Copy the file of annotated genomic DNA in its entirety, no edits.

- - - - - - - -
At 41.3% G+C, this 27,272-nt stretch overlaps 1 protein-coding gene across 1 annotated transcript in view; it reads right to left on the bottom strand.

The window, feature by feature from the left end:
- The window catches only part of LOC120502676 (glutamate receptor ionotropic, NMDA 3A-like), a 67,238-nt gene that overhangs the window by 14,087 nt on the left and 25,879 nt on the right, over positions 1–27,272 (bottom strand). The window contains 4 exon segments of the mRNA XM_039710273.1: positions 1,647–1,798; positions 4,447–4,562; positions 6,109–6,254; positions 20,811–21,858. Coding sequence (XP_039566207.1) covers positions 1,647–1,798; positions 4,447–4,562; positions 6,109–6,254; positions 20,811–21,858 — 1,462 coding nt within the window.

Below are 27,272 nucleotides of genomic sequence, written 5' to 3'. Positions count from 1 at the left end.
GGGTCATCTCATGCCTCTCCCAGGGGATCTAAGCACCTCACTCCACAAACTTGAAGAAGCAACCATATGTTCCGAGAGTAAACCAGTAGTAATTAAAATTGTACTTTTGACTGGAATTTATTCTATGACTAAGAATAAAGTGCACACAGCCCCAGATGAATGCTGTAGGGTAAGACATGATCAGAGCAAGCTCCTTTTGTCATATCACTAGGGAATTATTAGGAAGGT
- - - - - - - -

At 41.3% G+C, this 27,272-nt stretch overlaps 1 protein-coding gene across 1 annotated transcript in view; it reads right to left on the bottom strand.

The window, feature by feature from the left end:
- The window catches only part of LOC120502676 (glutamate receptor ionotropic, NMDA 3A-like), a 67,238-nt gene that overhangs the window by 14,087 nt on the left and 25,879 nt on the right, over positions 1–27,272 (bottom strand). The window contains 4 exon segments of the mRNA XM_039710273.1: positions 1,647–1,798; positions 4,447–4,562; positions 6,109–6,254; positions 20,811–21,858. Coding sequence (XP_039566207.1) covers positions 1,647–1,798; positions 4,447–4,562; positions 6,109–6,254; positions 20,811–21,858 — 1,462 coding nt within the window.

Below are 27,272 nucleotides of genomic sequence, written 5' to 3'. Positions count from 1 at the left end.
GGGTCATCTCATGCCTCTCCCAGGGGATCTAAGCACCTCACTCCACAAACTTGAAGAAGCAACCATATGTTCCGAGAGTAAACCAGTAGTAATTAAAATTGTACTTTTGACTGGAATTTATTCTATGACTAAGAATAAAGTGCACACAGCCCCAGATGAATGCTGTAGGGTAAGACATGATCAGAGCAAGCTCCTTTTGTCATATCACTAGGGAATTATTAGGAAGGT